Dunstaffnage cousins:

Duncan (10th Barcaldine), his mother Henrietta, sisters Harriette and Flora with Alexander (19th Captain) and Jane Campbell (Monzie) of Dunstaffnage and their sons Angus (20th Captain) and Neil. The couple standing at the back and location are unidentified.

In the picture Duncan is wearing a black arm band and his mother and sisters dressed entirely in black which tells me they are in mourning for their sibling and son Eric Reginald Duncan Campbell who died 21st July 1900 in Osaba, Nigeria. This would therefore likely date the picture late 1900 or during 1901.

A memorial plaque to Eric's memory can be seen in St Modan's Kirk, Benderloch.

Eric had married Rose Scott, elder sister of Captain Robert Falcon Scott of the Antarctic, in November 1899. On the 29th November 1900 Rose gave birth to a little girl named Erica who would have in due course become 11th Campbell of Barcaldine had she been a boy.

 


 

Sir Hugh Eyre Campbell Beaver, KBE, (Johannesburg, South Africa, 1890 London, 1967):

was a British engineer, industrialist, and founder of the Guinness Book of Records. Hugh's Grandmother was Isabella Janet Campbell of Barcaldine (1821-1863)  daughter of Sir Duncan 8th Barcaldine 1st Baronet.

Educated at Wellington College, Berkshire after which he spent two years in the Indian Police force from 1910.  In 1921 he returned to England, before joining Sir Alexander Gibb & Partners, Engineers. In 1931 the firm was commissioned by the Canadian government to conduct a survey of its national ports. Beaver spent seven months in Canada, during which time he was asked to supervise the rebuilding of the Port of St John, New Brunswick, which had been destroyed by fire. He was a partner of the firm from 1932–1942, and Director General and Controller General of the Ministry of Works from 1940–1945. In 1946, he became a managing director of Arthur Guinness, Son and Co Ltd and stayed there until he retired in 1960.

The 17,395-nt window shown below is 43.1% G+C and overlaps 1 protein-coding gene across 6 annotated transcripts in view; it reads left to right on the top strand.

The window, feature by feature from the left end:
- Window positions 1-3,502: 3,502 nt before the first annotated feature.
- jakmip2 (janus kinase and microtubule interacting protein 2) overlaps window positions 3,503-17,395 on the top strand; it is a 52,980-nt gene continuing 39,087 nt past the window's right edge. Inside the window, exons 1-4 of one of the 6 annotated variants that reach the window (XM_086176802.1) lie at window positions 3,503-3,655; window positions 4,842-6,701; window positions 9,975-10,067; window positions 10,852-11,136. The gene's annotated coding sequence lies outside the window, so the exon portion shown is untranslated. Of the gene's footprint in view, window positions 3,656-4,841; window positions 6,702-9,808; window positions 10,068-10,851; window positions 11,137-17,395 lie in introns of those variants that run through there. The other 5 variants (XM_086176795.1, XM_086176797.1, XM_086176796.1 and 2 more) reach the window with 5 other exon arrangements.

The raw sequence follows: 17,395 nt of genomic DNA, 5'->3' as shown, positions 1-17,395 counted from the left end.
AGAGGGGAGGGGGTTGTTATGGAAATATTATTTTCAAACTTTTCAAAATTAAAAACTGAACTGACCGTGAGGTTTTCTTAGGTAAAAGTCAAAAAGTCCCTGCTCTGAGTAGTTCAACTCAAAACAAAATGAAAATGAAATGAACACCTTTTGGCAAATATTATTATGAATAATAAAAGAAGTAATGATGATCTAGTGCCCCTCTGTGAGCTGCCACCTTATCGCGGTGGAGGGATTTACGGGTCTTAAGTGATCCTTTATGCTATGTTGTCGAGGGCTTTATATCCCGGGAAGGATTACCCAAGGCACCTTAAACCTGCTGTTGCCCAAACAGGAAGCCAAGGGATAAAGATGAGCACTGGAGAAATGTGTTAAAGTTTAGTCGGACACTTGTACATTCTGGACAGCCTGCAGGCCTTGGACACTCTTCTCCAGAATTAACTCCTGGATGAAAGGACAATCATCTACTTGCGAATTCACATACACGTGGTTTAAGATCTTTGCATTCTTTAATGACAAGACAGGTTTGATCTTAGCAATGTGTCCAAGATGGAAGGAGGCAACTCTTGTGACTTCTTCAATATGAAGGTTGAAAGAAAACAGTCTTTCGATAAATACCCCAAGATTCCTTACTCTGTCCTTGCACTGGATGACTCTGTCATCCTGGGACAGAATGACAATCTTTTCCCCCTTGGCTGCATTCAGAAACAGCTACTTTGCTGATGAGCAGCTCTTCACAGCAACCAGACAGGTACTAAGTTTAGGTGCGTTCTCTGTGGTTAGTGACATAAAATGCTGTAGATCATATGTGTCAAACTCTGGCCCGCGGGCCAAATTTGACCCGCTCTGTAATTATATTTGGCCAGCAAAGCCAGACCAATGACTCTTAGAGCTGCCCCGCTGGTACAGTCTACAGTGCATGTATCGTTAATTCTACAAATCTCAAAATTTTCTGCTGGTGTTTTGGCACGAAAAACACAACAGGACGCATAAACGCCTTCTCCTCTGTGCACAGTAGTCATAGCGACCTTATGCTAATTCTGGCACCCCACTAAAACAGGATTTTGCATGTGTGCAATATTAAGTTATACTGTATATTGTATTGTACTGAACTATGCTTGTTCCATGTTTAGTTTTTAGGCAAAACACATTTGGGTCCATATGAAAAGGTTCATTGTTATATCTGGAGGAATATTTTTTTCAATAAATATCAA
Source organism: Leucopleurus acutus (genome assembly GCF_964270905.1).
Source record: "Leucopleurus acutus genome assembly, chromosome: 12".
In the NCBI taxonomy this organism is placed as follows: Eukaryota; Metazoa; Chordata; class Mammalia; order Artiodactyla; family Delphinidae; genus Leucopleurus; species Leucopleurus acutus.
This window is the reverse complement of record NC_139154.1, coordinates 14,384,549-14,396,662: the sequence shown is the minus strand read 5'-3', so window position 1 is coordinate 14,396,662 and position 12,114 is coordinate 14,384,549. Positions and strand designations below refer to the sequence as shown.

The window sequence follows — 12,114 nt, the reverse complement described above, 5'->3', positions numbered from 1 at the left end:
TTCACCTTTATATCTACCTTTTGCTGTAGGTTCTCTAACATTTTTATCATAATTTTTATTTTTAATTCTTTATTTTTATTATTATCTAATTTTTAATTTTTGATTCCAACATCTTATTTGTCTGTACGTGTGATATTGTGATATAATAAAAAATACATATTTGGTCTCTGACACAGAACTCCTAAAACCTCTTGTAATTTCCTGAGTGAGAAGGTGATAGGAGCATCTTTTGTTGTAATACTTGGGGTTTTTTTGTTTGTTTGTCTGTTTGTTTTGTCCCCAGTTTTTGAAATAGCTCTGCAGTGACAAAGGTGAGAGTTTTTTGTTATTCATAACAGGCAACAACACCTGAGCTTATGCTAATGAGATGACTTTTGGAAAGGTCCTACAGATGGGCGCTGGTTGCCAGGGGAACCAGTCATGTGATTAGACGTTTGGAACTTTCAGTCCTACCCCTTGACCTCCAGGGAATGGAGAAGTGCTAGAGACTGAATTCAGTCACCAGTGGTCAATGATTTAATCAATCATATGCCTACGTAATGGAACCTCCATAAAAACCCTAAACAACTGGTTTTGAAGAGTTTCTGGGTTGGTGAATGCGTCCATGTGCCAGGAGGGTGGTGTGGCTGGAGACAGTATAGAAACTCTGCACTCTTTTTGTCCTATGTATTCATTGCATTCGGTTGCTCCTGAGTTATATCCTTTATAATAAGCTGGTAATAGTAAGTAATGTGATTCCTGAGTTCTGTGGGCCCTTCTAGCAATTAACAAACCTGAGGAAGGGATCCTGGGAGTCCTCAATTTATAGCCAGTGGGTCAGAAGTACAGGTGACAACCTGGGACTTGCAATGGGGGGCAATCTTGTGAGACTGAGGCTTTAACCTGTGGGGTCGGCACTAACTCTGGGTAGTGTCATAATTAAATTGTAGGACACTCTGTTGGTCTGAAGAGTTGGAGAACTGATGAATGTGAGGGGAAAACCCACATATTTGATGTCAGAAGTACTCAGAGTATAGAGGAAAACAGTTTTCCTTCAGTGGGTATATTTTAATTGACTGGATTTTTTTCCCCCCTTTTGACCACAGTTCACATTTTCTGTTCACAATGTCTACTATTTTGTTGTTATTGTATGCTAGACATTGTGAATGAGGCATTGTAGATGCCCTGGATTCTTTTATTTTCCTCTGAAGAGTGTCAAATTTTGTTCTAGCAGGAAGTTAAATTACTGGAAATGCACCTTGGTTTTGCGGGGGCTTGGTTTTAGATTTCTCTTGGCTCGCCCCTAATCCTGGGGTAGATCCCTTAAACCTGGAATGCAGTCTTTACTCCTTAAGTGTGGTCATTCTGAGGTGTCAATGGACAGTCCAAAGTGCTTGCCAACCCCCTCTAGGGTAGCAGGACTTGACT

Hugh Beaver was greatly involved in the efforts to rebuild Britain and the British Empire after World War II, and was aco-opted member of Lord Reith's Committee on New Towns 1946–1947, a member of the Building IndustryWorking Party 1948–1950, Director of the Colonial Development Corporation 1951–1960.

Beaver was chairman of the Committee on Power Station Construction 1952–1953, where he advised on the Great Smog of 1952 in London.  As a result of his advice on smog, Beaver was made chairman of the committee on Air Pollution 1953–1954, which resulted in the Clean Air Act 1956. Beaver was also interested in the promotion and application of science, and as a result was chairman of the Advisory Council on Scientific and Industrial Research 1954–1956, and chairman of the Industrial Fund for the Advancement of Scientific Education in Schools 1958–1963. With Sir Alan Wilson, he was a key sponsor of the creation of St Catherine's College, Oxford by Alan Bullock.

He was knighted in 1943 and awarded a KBE in 1956. He also received honorary degrees from the University of Cambridge, Trinity College, Dublin, the National University of Ireland, and was made an honorary fellow of the London School of Economics in 1960. He died in 1967.

Guinness Book of Records

On 10 November 1951, Beaver, then the managing director of the Guinness Brewery, went on a shooting party in North Slob, by the River Slaney in County Wexford, Ireland. He became involved in an argument: which was the fastest game bird in Europe, the Golden Plover or the Grouse? That evening at Castlebridge House it was realised that it was not possible to confirm in reference books whether or not the Golden Plover was Europe's fastest game bird .